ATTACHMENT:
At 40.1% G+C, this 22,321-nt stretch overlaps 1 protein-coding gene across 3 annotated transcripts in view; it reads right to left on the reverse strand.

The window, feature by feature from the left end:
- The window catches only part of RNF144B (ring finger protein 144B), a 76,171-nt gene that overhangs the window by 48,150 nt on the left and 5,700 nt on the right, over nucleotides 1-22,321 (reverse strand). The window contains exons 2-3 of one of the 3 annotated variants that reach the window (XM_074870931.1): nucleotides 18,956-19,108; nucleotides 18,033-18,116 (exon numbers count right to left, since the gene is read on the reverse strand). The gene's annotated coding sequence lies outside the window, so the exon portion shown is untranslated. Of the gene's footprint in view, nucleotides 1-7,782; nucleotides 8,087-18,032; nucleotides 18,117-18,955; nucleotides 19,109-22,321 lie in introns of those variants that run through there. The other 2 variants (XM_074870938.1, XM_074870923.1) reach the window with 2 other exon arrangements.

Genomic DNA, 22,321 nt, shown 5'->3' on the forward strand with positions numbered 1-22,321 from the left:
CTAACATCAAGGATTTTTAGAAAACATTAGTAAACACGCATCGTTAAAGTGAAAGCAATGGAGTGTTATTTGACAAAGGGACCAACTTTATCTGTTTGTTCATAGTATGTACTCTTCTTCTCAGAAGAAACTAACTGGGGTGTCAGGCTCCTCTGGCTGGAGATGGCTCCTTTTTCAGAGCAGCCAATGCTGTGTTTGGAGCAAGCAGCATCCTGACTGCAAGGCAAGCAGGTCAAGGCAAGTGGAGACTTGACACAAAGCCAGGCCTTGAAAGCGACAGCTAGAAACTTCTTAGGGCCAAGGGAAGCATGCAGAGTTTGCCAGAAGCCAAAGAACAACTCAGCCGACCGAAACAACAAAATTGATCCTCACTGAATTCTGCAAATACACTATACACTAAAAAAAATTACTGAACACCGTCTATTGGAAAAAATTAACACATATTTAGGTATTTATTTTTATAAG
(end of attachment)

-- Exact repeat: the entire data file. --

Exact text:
At 40.1% G+C, this 22,321-nt stretch overlaps 1 protein-coding gene across 3 annotated transcripts in view; it reads right to left on the reverse strand.

The window, feature by feature from the left end:
- The window catches only part of RNF144B (ring finger protein 144B), a 76,171-nt gene that overhangs the window by 48,150 nt on the left and 5,700 nt on the right, over nucleotides 1-22,321 (reverse strand). The window contains exons 2-3 of one of the 3 annotated variants that reach the window (XM_074870931.1): nucleotides 18,956-19,108; nucleotides 18,033-18,116 (exon numbers count right to left, since the gene is read on the reverse strand). The gene's annotated coding sequence lies outside the window, so the exon portion shown is untranslated. Of the gene's footprint in view, nucleotides 1-7,782; nucleotides 8,087-18,032; nucleotides 18,117-18,955; nucleotides 19,109-22,321 lie in introns of those variants that run through there. The other 2 variants (XM_074870938.1, XM_074870923.1) reach the window with 2 other exon arrangements.

Genomic DNA, 22,321 nt, shown 5'->3' on the forward strand with positions numbered 1-22,321 from the left:
CTAACATCAAGGATTTTTAGAAAACATTAGTAAACACGCATCGTTAAAGTGAAAGCAATGGAGTGTTATTTGACAAAGGGACCAACTTTATCTGTTTGTTCATAGTATGTACTCTTCTTCTCAGAAGAAACTAACTGGGGTGTCAGGCTCCTCTGGCTGGAGATGGCTCCTTTTTCAGAGCAGCCAATGCTGTGTTTGGAGCAAGCAGCATCCTGACTGCAAGGCAAGCAGGTCAAGGCAAGTGGAGACTTGACACAAAGCCAGGCCTTGAAAGCGACAGCTAGAAACTTCTTAGGGCCAAGGGAAGCATGCAGAGTTTGCCAGAAGCCAAAGAACAACTCAGCCGACCGAAACAACAAAATTGATCCTCACTGAATTCTGCAAATACACTATACACTAAAAAAAATTACTGAACACCGTCTATTGGAAAAAATTAACACATATTTAGGTATTTATTTTTATAAG